Earlier this year, Norman, through his contacts, was able to get the system installed at the Philips Arena in Atlanta, where it shot several telecasts of basketball's Hawks and hockey's Thrashers.

It was also used at the Disneyland Martial Arts Festival about a year ago.

Clips of both can be seen at

"The Disney producers and directors - and remember, this is a company synonymous with video innovation - were blown away," Norman said. "There is no other way to put it. They all said, 'Please let us know when you have it in HDTV.' "

Bob Hawkanson, the director of operations for a sports and entertainment production company near Orlando, saw VantEDGE at the Disney festival.

"It's a pretty amazing system," he said. "I thought the picture quality was good. And I know it's only a matter of time until it gets better. The technology is out there.

"I think what's stopping them from doing it is they just need some capital. It would be amazing to see this company flourish if they had the right kind of financing behind them."

Mike Brown says converting VantEDGE to high-definition television will be achieved by next summer, but the hardware will be expensive.

"We've been securing relationships with engineering firms from really across the globe so that we can get the pieces together for HDTV," he said. "One of the pieces comes out of Italy. It's the robotics for our pan-tilt [camera] For HD, the cameras have to be highly accurate and we've commissioned a company that did the Turin Games in Italy."

The cost to build VantEDGE in HDTV will be at least $2-million.

To raise the money, the group was in Toronto two weeks ago pitching their product to potential investors.

They say the reaction was enthusiastic.

"The meetings in Toronto went very, very well," Larry said.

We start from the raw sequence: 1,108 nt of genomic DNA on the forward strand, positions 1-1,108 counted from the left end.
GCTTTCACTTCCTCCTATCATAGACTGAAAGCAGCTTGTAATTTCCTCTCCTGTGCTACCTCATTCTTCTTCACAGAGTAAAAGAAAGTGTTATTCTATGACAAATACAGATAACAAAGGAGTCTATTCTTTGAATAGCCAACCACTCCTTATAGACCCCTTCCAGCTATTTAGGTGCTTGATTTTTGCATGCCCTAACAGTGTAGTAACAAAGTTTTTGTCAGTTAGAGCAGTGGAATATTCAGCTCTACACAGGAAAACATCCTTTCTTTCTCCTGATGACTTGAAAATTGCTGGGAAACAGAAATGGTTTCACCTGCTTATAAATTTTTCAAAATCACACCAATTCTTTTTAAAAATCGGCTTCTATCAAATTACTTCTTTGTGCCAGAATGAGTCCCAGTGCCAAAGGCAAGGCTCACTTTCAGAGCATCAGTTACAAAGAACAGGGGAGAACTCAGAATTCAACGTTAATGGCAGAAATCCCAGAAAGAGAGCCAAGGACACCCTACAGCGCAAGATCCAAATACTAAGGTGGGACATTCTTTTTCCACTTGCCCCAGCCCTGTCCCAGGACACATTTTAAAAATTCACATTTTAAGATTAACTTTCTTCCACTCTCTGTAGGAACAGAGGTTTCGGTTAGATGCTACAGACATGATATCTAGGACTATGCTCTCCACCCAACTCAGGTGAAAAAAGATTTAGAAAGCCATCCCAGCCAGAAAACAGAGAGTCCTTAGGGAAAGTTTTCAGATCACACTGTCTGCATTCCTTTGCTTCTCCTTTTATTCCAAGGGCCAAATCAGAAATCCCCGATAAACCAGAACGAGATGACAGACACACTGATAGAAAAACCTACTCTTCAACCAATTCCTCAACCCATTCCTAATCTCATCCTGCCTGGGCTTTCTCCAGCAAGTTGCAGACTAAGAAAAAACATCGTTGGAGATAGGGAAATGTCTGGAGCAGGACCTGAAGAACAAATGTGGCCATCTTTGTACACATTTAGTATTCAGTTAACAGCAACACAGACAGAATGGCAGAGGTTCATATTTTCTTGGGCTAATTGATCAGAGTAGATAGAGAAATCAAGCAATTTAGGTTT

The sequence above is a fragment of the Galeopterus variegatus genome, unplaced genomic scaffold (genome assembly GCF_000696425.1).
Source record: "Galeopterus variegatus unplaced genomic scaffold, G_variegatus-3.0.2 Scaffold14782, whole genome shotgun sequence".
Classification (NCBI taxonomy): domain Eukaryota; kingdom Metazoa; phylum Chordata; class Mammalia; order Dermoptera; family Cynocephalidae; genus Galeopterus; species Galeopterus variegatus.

The group hopes to have the system used at the Vancouver Olympics in 2010.

"I personally think it would be a great opportunity to showcase some home-grown Canadian technology at a world-class event hosted right here in Canada," Mike said.

Mellanby said preliminary talks have taken place with some Olympic broadcasters.


Like The Matrix, only better

A video technology company has developed a real-time technique for capturing 360 degree views of live sporting events.

Camera ring

Up to 72 cameras are suspended high above the playing field on an aluminium rig. The cameras track the same sequence, like a player, ball or puck - offering a 360 degree video that can be viewed from many angles.


Allowing a referee to view an instant video replay from any angle could reduce many controversial decisions


Pan-tilt-zoom cameras are individually controlled by a 3D computer system and record at 30 frames a second.

A single camera operator tracks the action through one "master view" device with the other cameras following the same events from their respective positions


A rack of hot-swappable servers crunch the video data in real-time

Replay generator

One replay operator can pull together a video sequence of a goal or foul where the camera appears to fly around the incident


Interact with The Globe